Markets unPACKed: The Great Corn Tour
The Great Corn Tour
In the last 10 days, the Pack Creek team has hustled all over the corn belt to meet with clients, prospects, strategic partners — you name it.
This is an extremely important time of year for new crop corn marketing. Typically, seasonal programs are wrapping up or have just a couple of weeks left ahead of harvest. The USDA will also put a firm estimate on yields. Good pricing windows close in, generally. Once everyone remembers a historic year of harvest months’ price action exceeding summer months, producers want a repeat.
Now that we have visited 10 different areas of the corn belt, let’s break down how the crop is doing and the opinions of that region — while trying to avoid “Backyarditis.” In that spirit, we are going to move east to west with this summary of our tour.
Corn is looking great and had sufficient rains, almost better than expected. Their growers are about 70% priced with no concern to yield loss. They are looking to long-only strategies once their new crop is sold to continue to participate if drought concerns in the Western corn belt materialize.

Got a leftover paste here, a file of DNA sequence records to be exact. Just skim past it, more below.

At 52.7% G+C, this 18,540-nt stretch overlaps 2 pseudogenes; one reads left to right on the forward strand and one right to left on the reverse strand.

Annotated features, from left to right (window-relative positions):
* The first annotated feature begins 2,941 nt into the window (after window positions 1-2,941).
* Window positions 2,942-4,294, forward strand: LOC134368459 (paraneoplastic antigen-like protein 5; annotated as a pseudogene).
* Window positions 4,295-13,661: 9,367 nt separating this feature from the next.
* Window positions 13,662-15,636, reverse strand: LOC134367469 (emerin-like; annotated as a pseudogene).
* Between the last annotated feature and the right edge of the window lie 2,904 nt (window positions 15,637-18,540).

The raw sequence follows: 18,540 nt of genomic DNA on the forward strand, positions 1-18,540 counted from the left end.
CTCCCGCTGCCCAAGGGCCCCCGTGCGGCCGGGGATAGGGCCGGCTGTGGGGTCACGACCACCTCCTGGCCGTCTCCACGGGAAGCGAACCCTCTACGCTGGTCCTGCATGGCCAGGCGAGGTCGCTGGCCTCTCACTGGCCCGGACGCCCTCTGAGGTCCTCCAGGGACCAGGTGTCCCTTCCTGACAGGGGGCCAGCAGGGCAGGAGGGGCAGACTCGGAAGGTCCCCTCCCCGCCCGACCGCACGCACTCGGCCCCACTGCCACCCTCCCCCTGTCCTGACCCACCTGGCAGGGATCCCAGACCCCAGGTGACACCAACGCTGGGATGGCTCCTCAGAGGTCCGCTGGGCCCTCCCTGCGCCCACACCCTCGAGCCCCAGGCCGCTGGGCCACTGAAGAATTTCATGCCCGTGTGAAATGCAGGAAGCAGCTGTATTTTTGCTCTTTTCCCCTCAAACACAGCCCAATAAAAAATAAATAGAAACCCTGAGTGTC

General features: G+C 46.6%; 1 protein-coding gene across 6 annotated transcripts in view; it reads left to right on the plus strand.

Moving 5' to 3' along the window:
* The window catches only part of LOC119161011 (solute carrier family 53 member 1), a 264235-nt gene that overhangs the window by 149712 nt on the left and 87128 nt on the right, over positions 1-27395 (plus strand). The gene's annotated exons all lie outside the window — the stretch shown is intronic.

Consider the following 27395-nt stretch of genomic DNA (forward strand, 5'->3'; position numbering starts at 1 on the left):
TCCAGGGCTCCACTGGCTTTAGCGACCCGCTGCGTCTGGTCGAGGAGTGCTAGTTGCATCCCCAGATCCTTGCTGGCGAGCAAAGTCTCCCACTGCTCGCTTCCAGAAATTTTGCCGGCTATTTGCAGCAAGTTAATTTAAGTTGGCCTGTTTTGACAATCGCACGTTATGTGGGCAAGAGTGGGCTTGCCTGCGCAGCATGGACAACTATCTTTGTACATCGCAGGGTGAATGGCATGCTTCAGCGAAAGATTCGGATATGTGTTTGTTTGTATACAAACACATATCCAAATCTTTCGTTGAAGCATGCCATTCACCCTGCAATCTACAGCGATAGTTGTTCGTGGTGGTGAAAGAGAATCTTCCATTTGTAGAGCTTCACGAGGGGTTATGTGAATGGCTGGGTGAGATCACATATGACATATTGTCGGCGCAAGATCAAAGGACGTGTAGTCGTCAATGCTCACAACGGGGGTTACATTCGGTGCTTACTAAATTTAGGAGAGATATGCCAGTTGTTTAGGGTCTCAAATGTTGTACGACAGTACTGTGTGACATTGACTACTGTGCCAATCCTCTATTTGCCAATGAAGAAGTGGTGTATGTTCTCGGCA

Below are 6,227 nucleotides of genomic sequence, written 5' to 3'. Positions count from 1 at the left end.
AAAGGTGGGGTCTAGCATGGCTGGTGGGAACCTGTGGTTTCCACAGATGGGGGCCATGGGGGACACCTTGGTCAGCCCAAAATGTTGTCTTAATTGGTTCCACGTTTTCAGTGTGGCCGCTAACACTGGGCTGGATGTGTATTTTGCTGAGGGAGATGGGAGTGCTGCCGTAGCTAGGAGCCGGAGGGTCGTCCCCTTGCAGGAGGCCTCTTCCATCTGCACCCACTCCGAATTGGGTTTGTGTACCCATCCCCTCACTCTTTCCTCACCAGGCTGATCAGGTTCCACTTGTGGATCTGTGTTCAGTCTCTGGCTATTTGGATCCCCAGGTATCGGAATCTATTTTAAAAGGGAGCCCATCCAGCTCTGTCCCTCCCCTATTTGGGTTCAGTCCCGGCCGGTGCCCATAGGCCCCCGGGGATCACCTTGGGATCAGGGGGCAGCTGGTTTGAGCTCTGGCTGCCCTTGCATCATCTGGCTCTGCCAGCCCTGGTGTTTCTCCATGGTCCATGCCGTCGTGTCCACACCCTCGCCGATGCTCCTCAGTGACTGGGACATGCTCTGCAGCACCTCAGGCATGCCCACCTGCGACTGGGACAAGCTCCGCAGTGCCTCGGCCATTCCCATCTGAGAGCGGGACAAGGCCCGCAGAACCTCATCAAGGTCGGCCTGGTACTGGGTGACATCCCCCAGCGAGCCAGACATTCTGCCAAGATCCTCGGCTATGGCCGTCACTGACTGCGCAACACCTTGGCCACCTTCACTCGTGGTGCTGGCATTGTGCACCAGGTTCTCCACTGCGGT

They are doing well with decent rains. They will need to see moisture in August for soybeans, but no concern of yield loss with current weather. Growers are about 60% sold but it is important that we understand this region. The Eastern part of Ohio usually just sells the cash while the Western part uses HTA contracts. They are urging their cash sellers to forward price now as they do not believe these prices will sustain through harvest.
Both corn and beans are looking good and while moisture has been extremely variable in the region in June, July saw some timely rains that helped the crops. Their growers are about 50% sold in their new crop and continuing to make sales this month.
Wisconsin corn growers had a very hot summer and only five inches of rain, all at once, in the central Wisconsin region. They reiterated that the crop in the area was not in any danger but had localized issues that would lead to yield variability between/within fields. They had about 50% new crop sold.
Rains have been missing this area and will need “rain every week” to get a decent crop this year. The growers are very concerned and forward contracting has ground to a halt. Some are worried that the crop won’t be there, especially without the moisture needed these past three weeks of July. Estimates are about 40% of new crop sold.
As we drove through Iowa, there was variability in crop height with Eastern Iowa looking a bit shorter than central Iowa. We wouldn’t be concerned about yield loss yet though, just lesser quality.
Elevator Comments: The crop is looking good in the West/Central region of Iowa as it tassels and stands at seven feet tall. Although desperate for rain in early July, enough sprinkling has come through to retain soil moisture. They have had some variability with crop conditions but overall they are okay.